Molecular Recognition Materials

Molecular Recognition Materials
        The Molecular recognition materials research has been successful in the development of related applications of the molecular recognition processes involving a range of molecular imprinting techniques. This technique involves arranging functional monomers around a templating ligand. This ligand is the selected target substance (such as drugs, proteins, pharmaceutical compounds and toxic substances), and it forms a pre-polymerization complex with the monomer by non-covalent interactions, such as hydrogen bonding, ionic or hydrophobic interaction. The complexes formed are subsequently co-polymerized with a suitable cross-linking monomer and the imprint molecule removed from the polymer to yield recognition sites specific to the original templates. The resulting molecularly imprinted polymer or so called “MIP” can selectively recognize and rebind the template molecule or even bind with other closely related molecules. These new materials have a vast number of application areas including drug delivery, (bio)analytical chemistry, and medical sciences.
We have been particularly successful in development of novel pharmaceutical and related applications of molecular recognition materials processes involving a range of imprinting techniques, including use in drug delivery, enantiomer analysis and medicinal applications:

  • We use molecular imprinting technique in the challenge and investigations of life phenomena and generating a new material science for subcellular targeted drug delivery.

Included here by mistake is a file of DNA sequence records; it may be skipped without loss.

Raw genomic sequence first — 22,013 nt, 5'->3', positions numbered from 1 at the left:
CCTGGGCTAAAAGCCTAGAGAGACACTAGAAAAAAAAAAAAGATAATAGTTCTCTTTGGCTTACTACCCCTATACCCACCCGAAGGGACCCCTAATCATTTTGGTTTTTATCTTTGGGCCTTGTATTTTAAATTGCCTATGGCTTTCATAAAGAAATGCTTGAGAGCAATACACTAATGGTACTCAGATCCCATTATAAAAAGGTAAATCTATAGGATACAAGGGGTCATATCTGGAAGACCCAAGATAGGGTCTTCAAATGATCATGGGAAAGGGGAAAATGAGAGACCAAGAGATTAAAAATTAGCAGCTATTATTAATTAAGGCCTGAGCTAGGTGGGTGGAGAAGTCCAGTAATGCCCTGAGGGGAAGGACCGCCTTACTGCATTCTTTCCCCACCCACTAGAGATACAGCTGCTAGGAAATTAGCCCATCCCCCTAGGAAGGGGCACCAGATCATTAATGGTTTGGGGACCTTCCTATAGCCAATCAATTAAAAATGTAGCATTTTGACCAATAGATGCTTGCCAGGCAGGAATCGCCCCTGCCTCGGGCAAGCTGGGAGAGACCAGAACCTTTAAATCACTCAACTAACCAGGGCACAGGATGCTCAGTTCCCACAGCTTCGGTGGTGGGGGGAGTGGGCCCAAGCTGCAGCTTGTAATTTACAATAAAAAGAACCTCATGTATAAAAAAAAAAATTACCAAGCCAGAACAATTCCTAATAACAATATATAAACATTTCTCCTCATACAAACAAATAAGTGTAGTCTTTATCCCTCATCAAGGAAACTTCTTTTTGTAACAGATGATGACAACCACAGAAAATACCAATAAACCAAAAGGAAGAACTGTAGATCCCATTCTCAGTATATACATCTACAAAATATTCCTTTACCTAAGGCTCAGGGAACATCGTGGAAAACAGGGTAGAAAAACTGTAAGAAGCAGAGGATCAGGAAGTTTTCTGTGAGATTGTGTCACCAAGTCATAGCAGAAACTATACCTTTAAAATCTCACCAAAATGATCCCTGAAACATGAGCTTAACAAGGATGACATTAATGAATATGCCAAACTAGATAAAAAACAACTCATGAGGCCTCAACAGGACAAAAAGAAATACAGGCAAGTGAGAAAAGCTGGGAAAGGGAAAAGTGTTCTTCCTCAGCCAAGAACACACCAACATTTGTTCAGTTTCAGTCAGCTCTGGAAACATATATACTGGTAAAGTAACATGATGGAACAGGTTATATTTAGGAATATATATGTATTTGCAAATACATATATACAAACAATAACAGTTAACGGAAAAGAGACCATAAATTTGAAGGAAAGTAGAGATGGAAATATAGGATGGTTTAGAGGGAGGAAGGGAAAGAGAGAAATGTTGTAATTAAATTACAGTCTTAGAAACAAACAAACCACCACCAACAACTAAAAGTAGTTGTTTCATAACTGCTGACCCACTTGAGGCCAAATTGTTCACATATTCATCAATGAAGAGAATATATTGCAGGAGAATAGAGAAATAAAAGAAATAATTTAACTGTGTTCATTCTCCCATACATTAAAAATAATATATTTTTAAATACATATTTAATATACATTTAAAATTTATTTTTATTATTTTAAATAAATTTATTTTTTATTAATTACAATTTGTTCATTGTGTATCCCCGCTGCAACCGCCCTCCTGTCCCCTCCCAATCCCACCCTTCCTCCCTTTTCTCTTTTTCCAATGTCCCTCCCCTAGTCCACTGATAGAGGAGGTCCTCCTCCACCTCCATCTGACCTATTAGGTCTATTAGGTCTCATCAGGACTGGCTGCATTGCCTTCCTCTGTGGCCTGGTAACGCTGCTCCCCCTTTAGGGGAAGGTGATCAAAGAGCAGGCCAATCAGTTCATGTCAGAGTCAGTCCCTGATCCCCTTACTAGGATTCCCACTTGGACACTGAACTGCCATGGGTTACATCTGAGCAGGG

• Development of micro/nanodevices for analyzing the functions and interactions of biomolecules and architecture assemblies of biological system.
     
  • Design and synthesis of novel chemical small molecules upon interface between chemical and biological features on the well-defined structure into the nanosized environment.

       

        Currently, the group includes 4-6 under-graduate elective students and Post-graduate students for each year. The work is supported by university, government and research council sources and Foreign exchange program (ASEA-Uninet).


Research leader
• Assoc. Prof. Dr. Roongnapa Srichana, Department of Pharmaceutical Chemistry

©2016 Drug Delivery System Excellence Center

Faculty of Pharmaceutical Sciences, Prince of Songkla University
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